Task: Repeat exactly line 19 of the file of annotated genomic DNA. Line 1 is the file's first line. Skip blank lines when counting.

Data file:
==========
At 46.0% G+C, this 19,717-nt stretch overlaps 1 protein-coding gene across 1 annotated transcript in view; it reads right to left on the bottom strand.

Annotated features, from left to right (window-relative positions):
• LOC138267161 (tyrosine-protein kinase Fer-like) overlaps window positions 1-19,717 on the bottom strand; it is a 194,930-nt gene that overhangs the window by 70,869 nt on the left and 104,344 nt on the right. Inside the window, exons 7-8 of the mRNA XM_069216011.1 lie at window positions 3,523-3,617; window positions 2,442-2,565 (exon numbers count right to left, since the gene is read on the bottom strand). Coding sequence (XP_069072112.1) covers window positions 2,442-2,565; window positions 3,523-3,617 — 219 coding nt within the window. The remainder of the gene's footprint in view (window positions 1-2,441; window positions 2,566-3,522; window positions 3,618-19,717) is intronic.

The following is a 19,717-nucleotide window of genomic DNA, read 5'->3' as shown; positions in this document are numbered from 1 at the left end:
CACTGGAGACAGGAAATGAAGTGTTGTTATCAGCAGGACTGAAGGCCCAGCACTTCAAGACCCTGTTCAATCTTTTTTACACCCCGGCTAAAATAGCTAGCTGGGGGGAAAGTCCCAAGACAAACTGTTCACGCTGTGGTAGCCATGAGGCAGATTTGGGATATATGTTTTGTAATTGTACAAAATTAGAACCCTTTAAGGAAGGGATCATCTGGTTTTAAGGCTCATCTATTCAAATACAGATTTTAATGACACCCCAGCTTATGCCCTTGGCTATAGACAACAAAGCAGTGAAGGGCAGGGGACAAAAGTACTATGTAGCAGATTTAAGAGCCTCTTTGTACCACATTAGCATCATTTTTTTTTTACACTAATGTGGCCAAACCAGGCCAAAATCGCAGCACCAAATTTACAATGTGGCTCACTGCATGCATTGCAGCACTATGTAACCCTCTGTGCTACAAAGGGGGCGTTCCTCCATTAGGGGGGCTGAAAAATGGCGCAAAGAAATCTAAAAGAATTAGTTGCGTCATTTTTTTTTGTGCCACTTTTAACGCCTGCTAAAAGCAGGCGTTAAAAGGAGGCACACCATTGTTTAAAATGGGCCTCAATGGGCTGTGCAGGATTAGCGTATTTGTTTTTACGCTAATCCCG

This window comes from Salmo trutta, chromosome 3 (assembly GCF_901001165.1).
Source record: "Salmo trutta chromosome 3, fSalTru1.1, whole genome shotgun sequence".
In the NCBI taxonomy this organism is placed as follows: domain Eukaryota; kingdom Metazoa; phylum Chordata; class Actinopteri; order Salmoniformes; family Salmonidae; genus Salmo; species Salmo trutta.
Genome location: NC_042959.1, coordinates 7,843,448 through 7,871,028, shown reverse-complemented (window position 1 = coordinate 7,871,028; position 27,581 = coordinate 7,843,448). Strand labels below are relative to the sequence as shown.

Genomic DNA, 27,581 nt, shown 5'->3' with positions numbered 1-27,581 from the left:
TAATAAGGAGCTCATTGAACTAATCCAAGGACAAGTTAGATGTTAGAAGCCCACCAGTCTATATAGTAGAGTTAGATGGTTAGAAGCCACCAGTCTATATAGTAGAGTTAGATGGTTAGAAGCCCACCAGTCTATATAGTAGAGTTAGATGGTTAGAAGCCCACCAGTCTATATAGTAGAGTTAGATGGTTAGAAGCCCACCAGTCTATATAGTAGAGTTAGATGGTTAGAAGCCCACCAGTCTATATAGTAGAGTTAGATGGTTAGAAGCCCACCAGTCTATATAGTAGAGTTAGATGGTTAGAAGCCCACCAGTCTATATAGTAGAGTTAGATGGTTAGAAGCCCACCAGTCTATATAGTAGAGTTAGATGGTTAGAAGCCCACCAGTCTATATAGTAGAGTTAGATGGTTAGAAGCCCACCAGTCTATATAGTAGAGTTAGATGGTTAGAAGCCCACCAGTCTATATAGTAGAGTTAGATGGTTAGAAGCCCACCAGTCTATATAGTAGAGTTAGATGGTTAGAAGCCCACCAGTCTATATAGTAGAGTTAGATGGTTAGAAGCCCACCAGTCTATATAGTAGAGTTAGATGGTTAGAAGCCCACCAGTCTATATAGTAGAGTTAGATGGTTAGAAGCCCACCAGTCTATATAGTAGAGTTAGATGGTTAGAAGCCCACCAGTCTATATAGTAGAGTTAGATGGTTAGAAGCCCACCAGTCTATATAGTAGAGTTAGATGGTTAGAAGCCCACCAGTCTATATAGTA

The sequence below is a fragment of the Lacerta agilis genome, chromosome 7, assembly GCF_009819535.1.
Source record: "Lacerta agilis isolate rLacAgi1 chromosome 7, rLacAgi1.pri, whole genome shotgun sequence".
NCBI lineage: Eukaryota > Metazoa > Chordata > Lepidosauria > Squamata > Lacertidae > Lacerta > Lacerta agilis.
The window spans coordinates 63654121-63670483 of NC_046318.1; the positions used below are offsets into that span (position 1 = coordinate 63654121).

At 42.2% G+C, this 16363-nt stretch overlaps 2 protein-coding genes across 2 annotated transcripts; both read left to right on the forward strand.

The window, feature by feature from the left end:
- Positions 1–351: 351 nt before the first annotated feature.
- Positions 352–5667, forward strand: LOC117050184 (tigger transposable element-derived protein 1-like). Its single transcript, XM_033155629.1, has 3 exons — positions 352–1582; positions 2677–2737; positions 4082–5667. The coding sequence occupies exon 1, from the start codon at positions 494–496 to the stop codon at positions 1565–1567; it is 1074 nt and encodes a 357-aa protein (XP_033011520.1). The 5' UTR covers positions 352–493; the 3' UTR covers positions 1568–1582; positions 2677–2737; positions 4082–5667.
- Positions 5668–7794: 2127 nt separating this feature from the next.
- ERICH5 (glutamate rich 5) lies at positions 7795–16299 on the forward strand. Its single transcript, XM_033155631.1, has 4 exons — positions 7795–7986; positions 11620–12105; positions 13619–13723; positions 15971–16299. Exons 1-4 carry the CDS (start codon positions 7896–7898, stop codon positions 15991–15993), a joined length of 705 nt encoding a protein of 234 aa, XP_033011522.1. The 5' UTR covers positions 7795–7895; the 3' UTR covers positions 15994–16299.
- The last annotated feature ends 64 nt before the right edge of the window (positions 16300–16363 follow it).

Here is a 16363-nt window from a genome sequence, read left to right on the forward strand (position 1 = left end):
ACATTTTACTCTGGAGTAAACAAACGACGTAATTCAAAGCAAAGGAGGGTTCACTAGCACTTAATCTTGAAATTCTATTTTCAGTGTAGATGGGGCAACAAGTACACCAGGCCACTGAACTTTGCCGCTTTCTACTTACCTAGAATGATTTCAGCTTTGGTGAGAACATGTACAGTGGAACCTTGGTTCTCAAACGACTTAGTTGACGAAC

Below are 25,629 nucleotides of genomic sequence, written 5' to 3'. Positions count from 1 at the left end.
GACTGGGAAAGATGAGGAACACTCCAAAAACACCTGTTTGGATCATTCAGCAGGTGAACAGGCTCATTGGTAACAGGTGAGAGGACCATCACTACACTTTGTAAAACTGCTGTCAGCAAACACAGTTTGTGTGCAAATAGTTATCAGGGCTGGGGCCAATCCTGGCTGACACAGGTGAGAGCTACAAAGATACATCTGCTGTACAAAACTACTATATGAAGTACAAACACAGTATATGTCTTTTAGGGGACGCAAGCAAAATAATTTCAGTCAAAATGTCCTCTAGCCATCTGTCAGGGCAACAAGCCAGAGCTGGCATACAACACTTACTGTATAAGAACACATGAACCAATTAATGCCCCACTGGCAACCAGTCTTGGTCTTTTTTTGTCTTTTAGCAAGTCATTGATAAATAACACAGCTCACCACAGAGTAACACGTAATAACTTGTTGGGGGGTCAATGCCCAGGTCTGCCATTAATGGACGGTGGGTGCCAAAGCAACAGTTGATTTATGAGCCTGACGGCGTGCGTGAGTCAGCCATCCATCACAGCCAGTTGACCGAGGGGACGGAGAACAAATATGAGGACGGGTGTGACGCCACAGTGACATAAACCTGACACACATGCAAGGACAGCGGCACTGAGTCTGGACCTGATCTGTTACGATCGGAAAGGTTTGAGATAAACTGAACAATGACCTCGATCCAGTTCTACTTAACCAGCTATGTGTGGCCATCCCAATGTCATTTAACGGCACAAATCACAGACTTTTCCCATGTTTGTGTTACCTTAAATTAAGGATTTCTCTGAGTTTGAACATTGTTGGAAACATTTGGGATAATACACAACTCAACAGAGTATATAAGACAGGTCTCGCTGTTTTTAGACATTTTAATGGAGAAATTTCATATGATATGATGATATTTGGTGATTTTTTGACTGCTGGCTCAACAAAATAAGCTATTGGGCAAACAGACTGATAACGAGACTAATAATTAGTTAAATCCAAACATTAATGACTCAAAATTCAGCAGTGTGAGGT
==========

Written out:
- Positions 352–5667, forward strand: LOC117050184 (tigger transposable element-derived protein 1-like). Its single transcript, XM_033155629.1, has 3 exons — positions 352–1582; positions 2677–2737; positions 4082–5667. The coding sequence occupies exon 1, from the start codon at positions 494–496 to the stop codon at positions 1565–1567; it is 1074 nt and encodes a 357-aa protein (XP_033011520.1). The 5' UTR covers positions 352–493; the 3' UTR covers positions 1568–1582; positions 2677–2737; positions 4082–5667.